Understanding the Essence of “Why”

Lessons from a Former Auditor, Part 1

By Jason Rohlf

Recently my kids brought home their latest round of school pictures and they turned out better than I could have hoped (mainly because they favor their mother). I used to pride myself on my ability to avoid becoming emotional about my kids getting older, but as they’ve entered adolescence that has completely gone out the window. My kids are currently in eighth and sixth grade, and although it sounds a bit cliche, time is going too fast. I look at these mini, soon-to-be-adults and I can’t help but immediately picture them as four-and-two-year-old cuties, and remember our times of games and songs and books and blankies and the like.

One of the trustiest defense mechanisms I rely on to bat away the onslaught of emotion that I experience at such times is that I am a realist. I know full well that our brains help us by filtering out the bad memories to the greatest extent possible. Not that I have bad memories of my kids per se, but there are things about parenting toddlers and preschoolers that I am in no hurry to revisit. Tantrums, diapers, non-adult senses of humor, whining and all the other stuff that I happily left in the past (OK, they still whine a bit, but at least I can reason with them now). Plus, I love the people they are becoming—it really is exciting to see them blaze their own trail. So it’s not so much sadness as melancholy—a touch of sad with a dose of sweet happiness.

There is one particular characteristic that the little version of my kids possessed that I have tried to nurture and foster as they’ve grown older: the value of understanding “why.” To some, the constant barrage of “why” questions from their kids is irritating, but to me it was my very favorite thing about having those youngsters in my house. The concept of “why” is rooted in learning. When you ask this question, you are seeking to gain knowledge, perspective, understanding—you simply want to figure it out. When my kids asked me “why,” my brain snapped into action: here is an opportunity to fill their heads with information and help them through that critical learning process.

My career learning process was rooted in the internal audit profession, and frankly I am a better professional and even a better person for having had that experience. The entire concept of internal audit is rooted in “why.” To be cliche again, I wish I had a nickel for every time one of my coworkers or I asked a “why” question. Our primary goal was to understand the purpose of the things that were happening around us, and this is still the role of internal audit departments today. It’s evident in virtually every facet of organizations:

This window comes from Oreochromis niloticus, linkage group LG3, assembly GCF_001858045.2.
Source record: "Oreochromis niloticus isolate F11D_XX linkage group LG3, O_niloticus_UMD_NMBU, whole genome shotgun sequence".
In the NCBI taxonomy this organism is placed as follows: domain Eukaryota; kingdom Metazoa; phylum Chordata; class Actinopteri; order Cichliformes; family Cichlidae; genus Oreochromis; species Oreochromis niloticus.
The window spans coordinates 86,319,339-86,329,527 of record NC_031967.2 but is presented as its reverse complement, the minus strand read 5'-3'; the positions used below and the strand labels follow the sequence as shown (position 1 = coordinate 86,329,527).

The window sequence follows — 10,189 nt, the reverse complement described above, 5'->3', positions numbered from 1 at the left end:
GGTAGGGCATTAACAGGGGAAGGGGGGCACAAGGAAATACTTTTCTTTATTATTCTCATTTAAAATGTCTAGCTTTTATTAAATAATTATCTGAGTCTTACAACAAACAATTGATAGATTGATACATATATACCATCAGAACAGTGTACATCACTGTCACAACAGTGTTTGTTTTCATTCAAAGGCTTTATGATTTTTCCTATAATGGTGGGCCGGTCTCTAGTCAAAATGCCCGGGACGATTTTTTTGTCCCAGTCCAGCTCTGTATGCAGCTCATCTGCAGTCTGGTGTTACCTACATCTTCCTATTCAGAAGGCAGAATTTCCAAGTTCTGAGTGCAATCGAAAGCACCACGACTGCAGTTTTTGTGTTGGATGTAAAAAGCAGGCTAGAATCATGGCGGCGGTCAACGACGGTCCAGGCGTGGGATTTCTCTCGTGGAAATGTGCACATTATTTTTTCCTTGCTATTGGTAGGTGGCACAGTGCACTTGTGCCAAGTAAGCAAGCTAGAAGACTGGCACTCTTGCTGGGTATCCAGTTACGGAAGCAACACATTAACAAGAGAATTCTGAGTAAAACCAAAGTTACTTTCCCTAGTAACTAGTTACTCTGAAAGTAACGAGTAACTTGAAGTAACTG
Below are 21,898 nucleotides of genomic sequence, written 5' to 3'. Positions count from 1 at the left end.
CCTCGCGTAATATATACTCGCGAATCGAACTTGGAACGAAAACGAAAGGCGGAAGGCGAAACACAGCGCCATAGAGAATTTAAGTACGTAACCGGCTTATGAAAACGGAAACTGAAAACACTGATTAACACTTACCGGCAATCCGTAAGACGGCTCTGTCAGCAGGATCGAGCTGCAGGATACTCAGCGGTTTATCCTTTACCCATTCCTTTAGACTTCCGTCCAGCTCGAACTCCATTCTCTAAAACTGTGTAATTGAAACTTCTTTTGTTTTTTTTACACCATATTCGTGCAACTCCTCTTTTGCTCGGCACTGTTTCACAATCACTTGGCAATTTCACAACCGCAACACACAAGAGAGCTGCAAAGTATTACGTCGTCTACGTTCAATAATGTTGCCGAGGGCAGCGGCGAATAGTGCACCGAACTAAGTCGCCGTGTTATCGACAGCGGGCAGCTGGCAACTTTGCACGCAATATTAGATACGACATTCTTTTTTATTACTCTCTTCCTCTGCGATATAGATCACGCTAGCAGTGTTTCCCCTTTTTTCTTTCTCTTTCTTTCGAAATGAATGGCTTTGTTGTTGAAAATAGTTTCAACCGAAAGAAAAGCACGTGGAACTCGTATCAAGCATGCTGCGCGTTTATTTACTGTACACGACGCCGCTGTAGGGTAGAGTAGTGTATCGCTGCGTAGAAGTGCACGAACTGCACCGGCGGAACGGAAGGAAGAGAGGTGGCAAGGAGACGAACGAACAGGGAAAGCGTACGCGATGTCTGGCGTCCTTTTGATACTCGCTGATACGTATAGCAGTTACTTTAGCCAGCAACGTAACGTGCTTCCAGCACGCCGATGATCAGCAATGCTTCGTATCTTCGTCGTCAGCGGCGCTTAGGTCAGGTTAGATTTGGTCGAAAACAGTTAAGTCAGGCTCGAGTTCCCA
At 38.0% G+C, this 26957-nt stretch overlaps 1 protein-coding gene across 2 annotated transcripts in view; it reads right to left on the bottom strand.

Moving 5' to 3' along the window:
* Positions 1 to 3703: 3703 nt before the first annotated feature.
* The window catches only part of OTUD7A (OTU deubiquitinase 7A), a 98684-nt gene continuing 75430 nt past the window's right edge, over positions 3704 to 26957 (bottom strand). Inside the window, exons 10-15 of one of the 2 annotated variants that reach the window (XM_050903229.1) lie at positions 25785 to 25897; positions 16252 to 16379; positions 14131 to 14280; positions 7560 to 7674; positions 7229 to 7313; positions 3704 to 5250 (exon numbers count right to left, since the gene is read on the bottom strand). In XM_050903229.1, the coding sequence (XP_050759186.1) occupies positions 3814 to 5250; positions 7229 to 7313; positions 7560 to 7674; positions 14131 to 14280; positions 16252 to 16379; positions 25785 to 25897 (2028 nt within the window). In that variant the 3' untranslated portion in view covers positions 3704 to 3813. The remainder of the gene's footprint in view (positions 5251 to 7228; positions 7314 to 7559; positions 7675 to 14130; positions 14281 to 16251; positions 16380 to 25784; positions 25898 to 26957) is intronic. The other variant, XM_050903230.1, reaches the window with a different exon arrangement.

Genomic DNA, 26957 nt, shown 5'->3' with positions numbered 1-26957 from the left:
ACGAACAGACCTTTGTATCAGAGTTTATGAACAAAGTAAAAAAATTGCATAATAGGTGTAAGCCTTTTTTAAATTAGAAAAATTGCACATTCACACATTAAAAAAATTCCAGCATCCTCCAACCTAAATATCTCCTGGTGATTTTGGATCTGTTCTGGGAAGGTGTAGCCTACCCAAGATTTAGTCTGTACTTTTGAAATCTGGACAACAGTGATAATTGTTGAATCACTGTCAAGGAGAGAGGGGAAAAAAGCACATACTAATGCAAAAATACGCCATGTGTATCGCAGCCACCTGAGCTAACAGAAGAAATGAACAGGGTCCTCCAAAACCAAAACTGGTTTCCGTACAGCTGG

• The IIA Standards set expectations that auditors exercise independence and due professional care in their work—one cannot exercise due professional care without a healthy dose of curiosity
  • Internal audit’s risk assessment process helps professionals gain a more complete understanding of the environment in which they operate—gathering bits and bytes of data and information helps internal audit determine where their services are best leveraged
  • During an audit project, the first goal is to deeply understand the areas under review—this can only be accomplished by actively seeking information from those in the know and craving a full understanding of the situation at hand
  • When issues are discovered, internal audit must have the ability to articulate why those issues matter to the organization—without that they won’t have the ability to achieve buy in from management as to the importance of the work they do

While strides have been made in accepting and appreciating the work that auditors perform, there are always hurdles to effectively performing this work—not everyone appreciates internal audit’s curious nature, and not everyone is so willing to guide them down their path. But if there’s one thing I know about internal auditors, these hurdles are worth jumping over, steering around or plowing through. They understand the “why” of their role and know exactly why it is meaningful. Like my kids, I truly hope this never changes.

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